Angel Island Immigration Station Foundation

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IMMIGRANT VOICES

 

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Kumagai, Hatsumi Imagawa : Hatsumi Imagawa’s Return to America by Jennifer Chen
Year of Arrival 1931

Jennifer Chen tells the story of Hatsumi Yazaki Kumagai's journey to the United States and life in California in the voice of Mrs. Kumagai.

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Kaltakian, Noyemzar Manoogian Israelian : Escaping the Armenian Genocide and Landing in Angel Island by Phil Tavlian
Year of Arrival 1919

In a 2015 Fresno Bee series marking the centennial of the start of the Armenian genocide, Fresno resident Philip Tavlian described the tragic loss of his grandmother's husband and children, her escape and journey through Russia, and eventual landing in the United States, where she first arrived at Angel Island.

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Chan, Dep and Joy : The Angel Island Stories of Dep and Joy Chan by Rachel Shuen, Austin Li Long and Ivonne Gonzalez
Year of Arrival 1916

Mr. and Mrs. Dep and Joy Chan were both immigrants from China who were detained at Angel Island Immigration Station before being allowed entry to start their lives in the United States. Both Mr. and Mrs. Chan arrived in the United States in search of new lives: Mr. Chan purchased papers as the son of a relative, and Mrs. Chan’s father purchased her papers for an arranged marriage to Mr. Chan. They worked hard and eventually purchased their own ranch in Novato, CA, where they raised their family of four. The stories of Mr. and Mrs. Chan demonstrate their determination and desire to build their lives and establish roots as a family in California.

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Yee, Herbert : Herbert Yee's Story: From Child Angel Island Immigrant to Community Leader by Karun Yee
Year of Arrival 1931

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Wong, Nea Woo : June Wong Chen’s quest to tell the journeys of father Nea Woo Wong and other family members by Grant Din
Year of Arrival 1915

June Wong Chen began her quest to learn about her ancestors’ journeys to America in the mid-1980s when her almost 90-year old father gave her for safekeeping a booklet which recorded his sworn statements during his interrogation sessions on Angel Island in 1915, as well as his uncle/paper father’s testimony in Los Angeles. This started her on a seven-year journey to learn about what they went through so she could tell future generations. Although she was born in Stockton, June spent ages 2-17 in Hong Kong and Shanghai, China and has an amazing, multi-generational story to tell.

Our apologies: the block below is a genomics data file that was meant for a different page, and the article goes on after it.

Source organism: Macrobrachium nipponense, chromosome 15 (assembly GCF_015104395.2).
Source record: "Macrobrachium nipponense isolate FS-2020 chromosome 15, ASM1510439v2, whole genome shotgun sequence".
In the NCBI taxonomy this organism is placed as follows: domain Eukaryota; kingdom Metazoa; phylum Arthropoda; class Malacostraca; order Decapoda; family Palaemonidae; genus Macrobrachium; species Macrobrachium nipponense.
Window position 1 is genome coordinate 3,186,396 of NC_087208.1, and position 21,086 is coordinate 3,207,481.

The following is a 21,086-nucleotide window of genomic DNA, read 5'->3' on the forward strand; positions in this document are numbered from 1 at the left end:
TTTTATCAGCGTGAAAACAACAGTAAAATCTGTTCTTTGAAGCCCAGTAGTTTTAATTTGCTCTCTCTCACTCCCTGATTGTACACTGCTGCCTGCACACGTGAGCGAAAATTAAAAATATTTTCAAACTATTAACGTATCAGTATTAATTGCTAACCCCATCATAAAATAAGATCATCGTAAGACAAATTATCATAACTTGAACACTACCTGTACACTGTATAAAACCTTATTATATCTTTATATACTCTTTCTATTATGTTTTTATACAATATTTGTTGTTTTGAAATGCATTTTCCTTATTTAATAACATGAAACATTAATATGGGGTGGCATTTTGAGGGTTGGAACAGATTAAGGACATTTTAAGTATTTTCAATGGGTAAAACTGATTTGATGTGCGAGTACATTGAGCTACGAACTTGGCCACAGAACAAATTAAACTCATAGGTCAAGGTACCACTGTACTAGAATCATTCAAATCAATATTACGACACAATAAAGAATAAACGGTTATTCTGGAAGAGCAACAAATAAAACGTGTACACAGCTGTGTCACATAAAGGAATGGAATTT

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Kim, Chansuma "Chom Soon" : Chansuna “Chom Soon” Kim: A Korean Adoptee in 1914 by Dennis Nguyen
Year of Arrival 1914

On August 10, 1914, a Board of Special Inquiry, consisting of inspectors J.P. Lawler, D.J. Griffiths, and J.A. Robinson, held an unusual hearing on the case of an eight-year-old Korean adoptee who had arrived in San Francisco on the S.S. Persia that day. The Korean child’s birth name was Chansuna Kim; however, the passport that was issued by the Japanese government gave her name as Chom Soon Kim. The child was accompanied by her legal guardian, Dr. Amanda Francis Hillman, who had been a medical doctor for the Women’s Foreign Missionary Society in Korea for three years prior to arriving at Angel Island.

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Nakamura, Mantsuchi and Sojuro : Mantsuchi and Sojuro Nakamura: Japanese Immigrant Farmers in California’s Central Valley by Grant Din
Year of Arrival 1902

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Ozaki, Otokichi (Muin) : Angel Island was one of Eight Detention Centers for Otokichi Ozaki by Grant Din
Year of Arrival 1917

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Soga, Yasutaro : Journalist Yasutaro Soga’s Detention on Angel Island During World War II by Grant Din
Year of Arrival 1896

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Lee and Emma Yee, Thin : Thin and Emma Yee's "Love at First Sight" Life Together by Grant Din and the Lee Family
Year of Arrival 1930

Visitors to the Immigrant Heritage Wall on Angel Island are often struck by a plaque that reads, “Eat Less, Move More, and Don’t Worry.” These are the words and lifelong personal guide of Thin Lee (aka Lee Suey Horn) who immigrated to the U.S. from Taishan, China through Angel Island in 1930. The plaque was dedicated to him by his loving children who followed their father’s simple but poignant creed to build happy, healthy, and successful lives of their own in the United States.

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Woo, Moon Sern : Shek Shan by Steve Woo Low
Year of Arrival 1921

Eddie Low, aka Woo Moon Sern, 胡滿常 (1906–1974) was the youngest of 8 children. He immigrated from 泥涌村 南海 九江, disembarked at the Angel Island Immigration Station from the Taiyo Maru on June 25, 1921. During this period the Chinese Exclusion Act restricted Chinese from immigrating to the United States. In order to circumvent the Act, he entered the United States as a paper son, Low Bong. After 143 days of confinement at the Angel Island Immigration Station, on November 14, 1921, he finally arrived in San Francisco.

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Yamada, Asataro : Rev. Asataro Yamada's Detention on Angel Island Due to His Religious Practices by Grant Din
Year of Arrival 1898

Reverend Asataro Yamada had an interesting life in the American West after emigrating from Japan, and became a priest in the Konko Church in 1933. This led to his questioning by the FBI in 1942 and his eventual internment at Angel Island and then Lordsburg, New Mexico. For more information on the Japanese detainees on Angel Island during World War II, visit this page.

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